The Info List - Anwar Shah Kashmiri

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Sayyid Muḥammad Anwar Shāh ibn Mu‘az̤z̤am Shāh Kashmīrī (Sayyid Muḥammad Anwar Shāh ibn Mu‘aẓẓam Shāh al-Kashmīrī al-Hindī; November 26, 1875 – May 28, 1933) was a Kashmiri Islamic scholar from former British India. During his career, he taught at a number of prominent institutions, including the Darul Uloom Deoband which contains a gate named in his honor.[1] He authored a numbers books on Islam, which were published in Arabic and Persian.


1 Personal life and education 2 Later life and death 3 Career 4 Writing 5 Notes 6 References

Personal life and education[edit] Anwar Shah Kashmiri
Anwar Shah Kashmiri
was a native of Kashmir. He was born on 27th Shawwal, A. H. 1292/1875, in a Syed
(Masoodi)family. At the age of four and a half years he started reading the Quran
under the instruction of his father, Maulana Syed
Muazzam Ali Shah. He was fourteen years old when he left for Madrasah of Hazara.In 1311/1893 he came to Deoband. Then, in 1314/1896 he went to Rashid Ahmad Gangohi and besides obtaining a Sanad (certificate) of Hadith, he also acquired esoteric knowledge. After graduating from Darul Uloom he taught for some time in Madrasah Aminia, Delhi. In 1320/1903 he went to Kashmir. There, in his district, he opened a Madrasah named Faiz-e A'am. In 1323/1905 he went to perform Hajj. In 1327/1909 he came back to Deoband. Till 1333, he went on teaching books of Hadith without taking any salary. He held the guardianship of Darul Uloom for nearly twelve years. He resigned from guardianship in 1346/1927 and went to the Madrasah of Dabhel in western India, where, till 1351/1932, he taught Hadith. He left his family in 1887 and moved into the Madrasah in India. In 1889, he relocated to Deoband, where he studied at the Darul uloom.[2] In 1894, he began studying Hadith, work he continued after graduation from the Darul Uloom in Gangoh. Family Tree of Anwar Shah Kashmiri Later life and death[edit] In 1908, Shah married a woman of Gangoh.[3] The couple had three sons and two daughters.[4] His Elder son Azhar Shah and younger son Anzar Shah Kashmiri became president of "Dar-ul-Uloom Deoband". In 1933, Shah became ill and traveled to Deoband
for medical care.[5] He continued addressing students there until the day he died, 28 May 1933.[4] Career[edit] He began his career teaching at Madrasah Aminiyah in Delhi
in 1897 before returning to Kashmir
upon the death of his mother in 1901.[6] There, he taught at the Madrasah Fay'm for three years before embarking on his Hajj
to Mecca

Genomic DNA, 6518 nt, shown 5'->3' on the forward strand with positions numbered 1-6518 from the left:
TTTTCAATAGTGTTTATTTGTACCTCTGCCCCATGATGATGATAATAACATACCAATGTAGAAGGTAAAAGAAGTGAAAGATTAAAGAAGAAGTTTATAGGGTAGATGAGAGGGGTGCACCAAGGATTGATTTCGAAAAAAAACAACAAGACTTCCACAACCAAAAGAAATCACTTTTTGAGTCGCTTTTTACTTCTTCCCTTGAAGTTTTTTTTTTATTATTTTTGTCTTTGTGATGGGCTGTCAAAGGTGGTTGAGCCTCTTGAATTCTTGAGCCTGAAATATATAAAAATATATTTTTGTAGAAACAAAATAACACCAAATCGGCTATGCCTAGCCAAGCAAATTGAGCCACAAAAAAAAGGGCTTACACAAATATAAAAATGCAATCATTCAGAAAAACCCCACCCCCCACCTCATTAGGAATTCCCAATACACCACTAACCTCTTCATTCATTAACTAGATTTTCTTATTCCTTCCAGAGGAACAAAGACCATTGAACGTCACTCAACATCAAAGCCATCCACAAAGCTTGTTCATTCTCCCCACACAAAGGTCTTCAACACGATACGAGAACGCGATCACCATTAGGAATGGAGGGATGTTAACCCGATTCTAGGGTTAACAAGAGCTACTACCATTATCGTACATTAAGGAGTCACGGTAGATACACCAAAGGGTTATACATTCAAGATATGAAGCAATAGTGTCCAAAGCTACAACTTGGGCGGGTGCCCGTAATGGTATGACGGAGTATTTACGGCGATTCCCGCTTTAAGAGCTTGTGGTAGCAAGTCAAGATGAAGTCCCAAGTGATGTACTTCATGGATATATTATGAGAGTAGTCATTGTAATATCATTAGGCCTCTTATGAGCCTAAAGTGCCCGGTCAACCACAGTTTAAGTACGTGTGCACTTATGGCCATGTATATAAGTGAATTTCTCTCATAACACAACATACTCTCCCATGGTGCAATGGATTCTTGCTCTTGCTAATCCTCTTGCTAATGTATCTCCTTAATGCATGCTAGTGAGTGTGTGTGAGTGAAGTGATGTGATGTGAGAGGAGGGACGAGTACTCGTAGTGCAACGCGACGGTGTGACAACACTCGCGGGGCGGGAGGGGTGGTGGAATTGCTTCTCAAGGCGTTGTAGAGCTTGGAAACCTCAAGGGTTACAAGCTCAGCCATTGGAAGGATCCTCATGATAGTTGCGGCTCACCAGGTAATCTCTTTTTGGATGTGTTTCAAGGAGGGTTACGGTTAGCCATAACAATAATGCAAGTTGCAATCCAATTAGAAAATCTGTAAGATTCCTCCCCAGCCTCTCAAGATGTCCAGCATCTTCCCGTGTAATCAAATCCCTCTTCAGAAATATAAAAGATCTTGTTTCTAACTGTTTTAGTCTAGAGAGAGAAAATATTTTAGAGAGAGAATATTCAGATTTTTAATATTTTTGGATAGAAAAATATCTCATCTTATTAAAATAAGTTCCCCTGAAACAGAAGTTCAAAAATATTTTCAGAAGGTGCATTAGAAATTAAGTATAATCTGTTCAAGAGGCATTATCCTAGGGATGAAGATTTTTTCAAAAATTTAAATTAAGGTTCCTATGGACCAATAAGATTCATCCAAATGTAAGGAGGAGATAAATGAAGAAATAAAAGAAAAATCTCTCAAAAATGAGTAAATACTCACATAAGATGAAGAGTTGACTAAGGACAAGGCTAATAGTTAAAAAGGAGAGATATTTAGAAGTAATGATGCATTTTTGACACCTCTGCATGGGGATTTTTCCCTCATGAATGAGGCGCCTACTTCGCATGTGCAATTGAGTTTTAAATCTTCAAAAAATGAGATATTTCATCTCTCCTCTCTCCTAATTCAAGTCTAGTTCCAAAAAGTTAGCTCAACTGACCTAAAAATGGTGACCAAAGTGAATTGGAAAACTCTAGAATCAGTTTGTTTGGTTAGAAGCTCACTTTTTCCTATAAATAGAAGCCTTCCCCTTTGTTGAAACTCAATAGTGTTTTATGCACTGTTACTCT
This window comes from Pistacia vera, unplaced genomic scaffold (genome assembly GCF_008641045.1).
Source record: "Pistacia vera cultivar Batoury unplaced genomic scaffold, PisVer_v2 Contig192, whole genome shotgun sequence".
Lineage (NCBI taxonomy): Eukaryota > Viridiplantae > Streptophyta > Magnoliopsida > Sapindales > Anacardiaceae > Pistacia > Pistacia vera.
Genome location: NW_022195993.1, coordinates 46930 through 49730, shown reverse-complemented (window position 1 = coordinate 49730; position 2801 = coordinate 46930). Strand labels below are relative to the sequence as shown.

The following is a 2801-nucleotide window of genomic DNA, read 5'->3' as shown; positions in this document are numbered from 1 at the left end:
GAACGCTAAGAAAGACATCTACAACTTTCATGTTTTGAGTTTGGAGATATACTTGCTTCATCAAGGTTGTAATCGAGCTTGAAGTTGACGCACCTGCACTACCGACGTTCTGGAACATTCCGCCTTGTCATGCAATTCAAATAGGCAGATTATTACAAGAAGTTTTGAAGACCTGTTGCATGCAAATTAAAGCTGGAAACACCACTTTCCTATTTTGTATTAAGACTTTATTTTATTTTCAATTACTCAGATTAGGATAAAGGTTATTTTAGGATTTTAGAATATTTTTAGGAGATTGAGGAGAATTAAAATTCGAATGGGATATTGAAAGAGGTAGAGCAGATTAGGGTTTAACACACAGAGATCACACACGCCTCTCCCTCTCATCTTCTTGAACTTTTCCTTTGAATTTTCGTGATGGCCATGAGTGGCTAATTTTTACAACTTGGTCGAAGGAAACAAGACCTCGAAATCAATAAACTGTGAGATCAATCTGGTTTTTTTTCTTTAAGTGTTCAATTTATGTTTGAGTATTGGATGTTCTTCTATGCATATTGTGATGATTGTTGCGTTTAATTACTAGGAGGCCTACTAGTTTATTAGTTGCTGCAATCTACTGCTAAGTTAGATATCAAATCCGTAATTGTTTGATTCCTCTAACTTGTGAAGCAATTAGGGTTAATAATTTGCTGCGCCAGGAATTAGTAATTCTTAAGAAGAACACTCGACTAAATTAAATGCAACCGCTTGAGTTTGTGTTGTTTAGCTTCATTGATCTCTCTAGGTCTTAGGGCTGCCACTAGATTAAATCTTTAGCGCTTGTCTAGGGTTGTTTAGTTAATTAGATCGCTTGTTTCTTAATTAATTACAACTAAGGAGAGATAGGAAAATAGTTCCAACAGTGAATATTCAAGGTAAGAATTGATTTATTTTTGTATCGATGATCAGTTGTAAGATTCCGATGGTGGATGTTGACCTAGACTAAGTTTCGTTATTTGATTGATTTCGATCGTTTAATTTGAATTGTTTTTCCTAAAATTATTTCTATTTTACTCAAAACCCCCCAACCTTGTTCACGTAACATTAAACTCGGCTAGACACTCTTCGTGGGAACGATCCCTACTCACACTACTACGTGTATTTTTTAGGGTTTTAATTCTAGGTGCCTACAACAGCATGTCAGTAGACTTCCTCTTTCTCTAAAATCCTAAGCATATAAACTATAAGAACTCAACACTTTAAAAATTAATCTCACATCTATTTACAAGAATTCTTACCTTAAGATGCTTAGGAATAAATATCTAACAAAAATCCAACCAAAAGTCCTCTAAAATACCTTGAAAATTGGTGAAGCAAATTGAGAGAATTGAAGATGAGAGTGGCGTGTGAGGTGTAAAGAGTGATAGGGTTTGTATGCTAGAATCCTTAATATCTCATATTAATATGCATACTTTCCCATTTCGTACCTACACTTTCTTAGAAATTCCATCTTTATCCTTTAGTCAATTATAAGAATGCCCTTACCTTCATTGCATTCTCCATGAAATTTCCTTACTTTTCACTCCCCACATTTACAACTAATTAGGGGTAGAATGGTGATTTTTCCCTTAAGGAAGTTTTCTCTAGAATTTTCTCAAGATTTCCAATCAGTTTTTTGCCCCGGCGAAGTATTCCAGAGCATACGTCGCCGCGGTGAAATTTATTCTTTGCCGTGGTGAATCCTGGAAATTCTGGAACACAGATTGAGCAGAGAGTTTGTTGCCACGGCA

and Medina.[3] He visited his Deoband instructor Mahmood Hasan, who persuaded him to take a position teaching in Deoband. When Mahmood Hasan himself subsequently relocated to Medina
in 1908, Shah was given his position teaching Hadith. [1] He retained the position until 1927, when he departed due to disagreement with management.[5] Writing[edit] In 1929, the Majlis-i-Ὶlm educational academy was opened in Delhi primarily to publish Shah's writings on Islam.[7] It remained operational until 1946. Among other topics, his books discussed Qur'an, metaphysics, the fundamental beliefs of Islam, Fiqh, zoology, politics. Shah also wrote poetry and often put his scholarly writings in that form.[8] In addition to those works published in his lifetime and after, there were as of 2007 a number of articles and manuscripts which had not yet seen print.[9] Notes[edit]

^ a b (Noor, Sikand & van Bruinessen 2008, p. 80) ^ (Chishti 2007, p. 924) ^ a b (Chishti 2007, p. 925) ^ a b (Chishti 2007, p. 927) ^ a b (Chishti 2007, p. 926) ^ (Chishti 2007, pp. 924–925) ^ (Chishti 2007, p. 923) ^ (Chishti 2007, pp. 941–942) ^ (Chishti 2007, p. 943)


Chishti, Aaliyah (2007). "Maulana Anwar Shah Kashmiri". In Hamid Naseem Rafiabadi. Challenges to religions and Islam: a study of Muslim movements, personalities, issues and trends. Sarup & Sons. pp. 922–944. ISBN 978-81-7625-732-9. Retrieved 2 May 2011.  Noor, Ahmad-Noor A.; Yoginder Sikand; Martin van Bruinessen (1 January 2008). The Madrasa
in Asia: Political Activism and Transnational Linkages. Amsterdam University Press. ISBN 978-90-5356-710-4. 

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WorldCat Identities VIAF: 29945922 LCCN: n83024185 ISNI: 0000 0000 8109 5152 SUDOC: 127561862 BNF: